But certain it is that Christ is not the propitiation for the sins of all men.

Prof. Dekker also refers to, Matt. 20:8. This text reads as follows “Even as the Son of man came not to be ministered unto, but to minister, and to give his life a ransom for many.”

This passage of Scripture cannot prove that God loves all men, nor can it substantiate the theory that the atonement of Christ is unlimited, for the simple reason that it does not speak of “all” but of “many.” If it proves anything, it rather substantiates the view that atonement is limited. I cannot understand why Dekker refers to this Scriptural passage.

The next text appears to be more pertinent. It is I Tim. 2:6. “Who gave himself a ransom for all, to be testified in due time.” About this I would like to make the following remarks:

1. The word “all” without any modifier by no means always means “all men.” In fact, if this is the meaning it is usually definitely indicated. This is the case in Romans 5:12: “Wherefore, as by one man sin entered into the world, and death by sin; and so death passed upon all men, for that all have sinned.” And again in vs. 18: “Therefore as by the offence of one judgment came upon all men to condemnation; even so by the righteousness of one the free gift came upon all men unto justification of life.”

2. Besides, it is evident from the context that “all” inI Tim. 2:6 cannot mean all men. In the first chapter, the apostle speaks of those that desire “to be teachers of the law;” and that understand not what they say or whereof they affirm. Moreover, the apostle speaks of “the lawless and disobedient, the ungodly, the unholy and profane, murderers of fathers and murderers of mothers, manslayers, whoremongers, they that defile themselves, menstealers, liars, perjured persons.” Now Prof. Dekker certainly would not maintain that those that are mentioned above are included in “all” mentioned in I Tim. 2:6. He cannot mean that Christ gave himself a ransom for them. Hence, this does not and cannot prove that the atonement of Christ is unlimited.

I must confess that I do not understand what Prof. Dekker means by the design of the atonement as such. And again I do not understand what he means when he writes that the Canons “speak of the design of the atonement as far as its ‘saving efficacy’ is concerned.” By “limited atonement” I understand that Christ did not die for all men, but for the elect only. And this is, to be sure, very emphatically expressed in Canons II, 8. It declares “that the quickening, and saving efficacy of the most precious death of his Son should extend to all the elect, for bestowing upon them alone the gift of justifying faith, thereby to bring them infallibly unto salvation.” Is not this the meaning of “limited atonement?” And the Canons, in the above mentioned article, continues as follows: “that is it was the will of God, that Christ by the blood of the cross, whereby he confirmed the new covenant, should effectually redeem out of every people, tribe, nation and language, all those, and those only who were from eternity chosen to salvation, and given to him by the Father.” Again, I ask: is not this meant by “limited atonement?” Moreover, Canons II, 8 is introduced by the clause: “For this was the sovereign counsel, and most gracious will and purpose of God the Father.” Is not this the same as the design of God? Is it not true, therefore, that the Canons here teach it was the design of God that Christ should die for the elect alone and for none else? Dekker writes: “The key phrases in the above excerpt from the Canons are ‘saving efficacy,’ ‘justifying faith,’ and ‘effectually redeem.'” But this is a mere arbitrary choice. I could, with equal if not more justice claim that the key clauses must be found in the words “should extend to all the elect,” and “it was the will of God, that Christ by the blood of the cross . . . all those, and those only, who were from eternity chosen to salvation, and given to him by the Father.” In other words, Christ died only for the elect and for none other. And this is limited atonement.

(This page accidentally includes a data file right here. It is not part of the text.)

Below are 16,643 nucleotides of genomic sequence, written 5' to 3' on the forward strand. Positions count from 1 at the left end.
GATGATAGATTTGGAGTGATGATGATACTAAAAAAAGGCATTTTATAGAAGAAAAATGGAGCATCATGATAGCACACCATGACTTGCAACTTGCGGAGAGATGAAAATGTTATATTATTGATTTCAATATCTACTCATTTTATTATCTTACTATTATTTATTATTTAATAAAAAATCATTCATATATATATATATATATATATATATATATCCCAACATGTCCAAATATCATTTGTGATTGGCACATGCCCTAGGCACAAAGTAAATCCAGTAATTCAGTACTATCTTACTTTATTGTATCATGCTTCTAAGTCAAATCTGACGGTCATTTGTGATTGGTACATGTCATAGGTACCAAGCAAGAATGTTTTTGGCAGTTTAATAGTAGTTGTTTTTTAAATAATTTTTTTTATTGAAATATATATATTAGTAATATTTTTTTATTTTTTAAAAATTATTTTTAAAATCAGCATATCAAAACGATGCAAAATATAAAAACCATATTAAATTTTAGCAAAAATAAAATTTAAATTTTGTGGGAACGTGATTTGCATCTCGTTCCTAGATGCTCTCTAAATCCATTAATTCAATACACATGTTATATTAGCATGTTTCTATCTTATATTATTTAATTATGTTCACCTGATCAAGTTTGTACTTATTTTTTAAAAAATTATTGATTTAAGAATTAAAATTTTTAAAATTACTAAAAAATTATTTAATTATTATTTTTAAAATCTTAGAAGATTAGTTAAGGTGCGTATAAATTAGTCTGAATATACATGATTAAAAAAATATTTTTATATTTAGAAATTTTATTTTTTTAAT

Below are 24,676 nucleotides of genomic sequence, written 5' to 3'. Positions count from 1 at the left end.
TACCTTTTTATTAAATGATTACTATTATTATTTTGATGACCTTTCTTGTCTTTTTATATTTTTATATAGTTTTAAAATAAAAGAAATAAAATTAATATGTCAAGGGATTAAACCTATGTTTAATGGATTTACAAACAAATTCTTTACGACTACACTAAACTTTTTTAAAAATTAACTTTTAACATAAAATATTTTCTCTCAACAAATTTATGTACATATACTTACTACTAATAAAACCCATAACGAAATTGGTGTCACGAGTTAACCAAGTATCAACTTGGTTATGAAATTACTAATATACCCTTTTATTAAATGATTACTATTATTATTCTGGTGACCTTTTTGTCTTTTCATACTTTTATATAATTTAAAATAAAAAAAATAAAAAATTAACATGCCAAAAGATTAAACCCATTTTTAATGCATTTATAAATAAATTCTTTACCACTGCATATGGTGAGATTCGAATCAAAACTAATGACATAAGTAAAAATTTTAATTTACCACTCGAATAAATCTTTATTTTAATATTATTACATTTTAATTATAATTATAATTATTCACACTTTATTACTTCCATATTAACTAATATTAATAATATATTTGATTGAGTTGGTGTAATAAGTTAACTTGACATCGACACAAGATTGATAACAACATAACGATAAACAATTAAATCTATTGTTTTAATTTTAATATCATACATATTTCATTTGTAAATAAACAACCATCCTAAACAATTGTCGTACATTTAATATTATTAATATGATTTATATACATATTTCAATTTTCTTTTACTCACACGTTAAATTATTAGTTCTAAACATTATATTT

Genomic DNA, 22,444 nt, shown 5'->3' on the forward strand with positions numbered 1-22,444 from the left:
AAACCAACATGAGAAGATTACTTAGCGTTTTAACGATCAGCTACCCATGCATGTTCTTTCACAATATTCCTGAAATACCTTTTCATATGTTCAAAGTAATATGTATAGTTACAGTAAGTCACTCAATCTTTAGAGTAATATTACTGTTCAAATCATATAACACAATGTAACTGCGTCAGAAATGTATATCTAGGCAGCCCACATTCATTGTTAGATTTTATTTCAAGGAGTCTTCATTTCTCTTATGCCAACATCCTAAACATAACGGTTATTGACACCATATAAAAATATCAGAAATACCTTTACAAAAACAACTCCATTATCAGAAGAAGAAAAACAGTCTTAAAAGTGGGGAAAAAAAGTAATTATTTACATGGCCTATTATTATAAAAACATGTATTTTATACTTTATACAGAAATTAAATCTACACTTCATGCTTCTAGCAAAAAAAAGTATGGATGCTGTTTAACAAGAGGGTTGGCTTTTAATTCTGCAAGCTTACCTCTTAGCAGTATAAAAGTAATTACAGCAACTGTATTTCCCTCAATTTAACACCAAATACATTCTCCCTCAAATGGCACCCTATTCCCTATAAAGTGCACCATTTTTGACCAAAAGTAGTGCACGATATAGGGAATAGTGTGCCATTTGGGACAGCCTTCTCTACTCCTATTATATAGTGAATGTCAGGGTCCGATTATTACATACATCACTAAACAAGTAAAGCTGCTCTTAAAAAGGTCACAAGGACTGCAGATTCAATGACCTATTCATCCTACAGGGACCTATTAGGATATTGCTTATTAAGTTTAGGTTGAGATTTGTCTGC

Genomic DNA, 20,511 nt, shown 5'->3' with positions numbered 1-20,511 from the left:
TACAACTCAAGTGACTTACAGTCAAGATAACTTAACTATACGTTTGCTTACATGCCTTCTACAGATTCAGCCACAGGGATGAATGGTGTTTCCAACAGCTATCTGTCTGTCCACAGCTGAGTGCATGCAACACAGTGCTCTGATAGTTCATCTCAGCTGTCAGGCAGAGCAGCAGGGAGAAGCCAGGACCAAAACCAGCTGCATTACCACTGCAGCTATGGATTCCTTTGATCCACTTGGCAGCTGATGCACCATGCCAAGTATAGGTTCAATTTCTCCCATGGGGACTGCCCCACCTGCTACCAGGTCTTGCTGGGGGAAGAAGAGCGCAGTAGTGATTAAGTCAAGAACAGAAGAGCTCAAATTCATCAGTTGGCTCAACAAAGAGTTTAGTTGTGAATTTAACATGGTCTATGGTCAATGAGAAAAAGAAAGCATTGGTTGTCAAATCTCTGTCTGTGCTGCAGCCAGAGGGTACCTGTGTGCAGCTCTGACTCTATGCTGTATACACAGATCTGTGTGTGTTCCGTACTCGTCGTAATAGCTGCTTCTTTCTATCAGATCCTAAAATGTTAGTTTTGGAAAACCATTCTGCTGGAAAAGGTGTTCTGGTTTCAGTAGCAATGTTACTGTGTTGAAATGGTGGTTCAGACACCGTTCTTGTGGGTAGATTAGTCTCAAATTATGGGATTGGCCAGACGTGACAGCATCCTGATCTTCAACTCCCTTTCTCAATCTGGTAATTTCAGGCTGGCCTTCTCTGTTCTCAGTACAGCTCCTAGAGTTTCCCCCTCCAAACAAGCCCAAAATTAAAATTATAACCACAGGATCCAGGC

Dekker further writes:

“Now let us return to our original question. Is the atonement limited or universal in its design? The answer depends on what we mean by design. As far as the atonement is concerned, four factors may be distinguished when we speak of design:sufficiency, availability, desire, and efficacy.

“First, can those who recognize the sufficiency of the atonement for all men, as Berkhof certainly does, deny that this was part of its design? If universal sufficiency is not part of the divine design of the atonement it is an accident, an unintended by-product. Any such conception is of course theologically impossible and amply discredited by the Bible.”

Let us stop here a moment.

The Canons of Dordrecht speak of the sufficiency of the atonement of Christ in II, 3 as follows:

“The death of the Son of God is the only arid most perfect sacrifice and satisfaction for sin; and is of infinite worth and value, abundantly sufficient to expiate the sins of the whole world.”

Now, if this is interpreted to mean that Christ shed even one drop of blood for anyone except for the elect, as Dekker evidently would interpret it, then I cannot agree. With Him on the cross were, not the reprobate or even “the whole world,” but only the elect and none other. But if this means merely that the death of Christ is of infinite value because, as the next article explains, “This death derives its infinite value and dignity from these considerations, because the person who submitted to it was not only really man and perfectly holy, but also the only begotten Son of God, of the same eternal and infinite essence with the Father and the Holy Spirit, which qualifications were necessary to constitute him a savior for us,” then I agree. In other words, Christ shed His life-blood only for the elect and His death was, indeed, sufficient to expiate their sins because it was of infinite value seeing it was the death of the Son of God.

And this is in harmony with the whole of the Canons: Christ’s death is abundantly sufficient for the salvation of all the elect.

Nevertheless, I could wish that the last clause of Canons II, 3 had not occurred. Prof. Dekker, evidently makes use of it to support his theory that God loves all men and that, therefore, the death of Christ also is for all men.

We hope to continue this discussion in the next issue of our paper.

In the meantime my articles on Arminianism must wait till more space is available.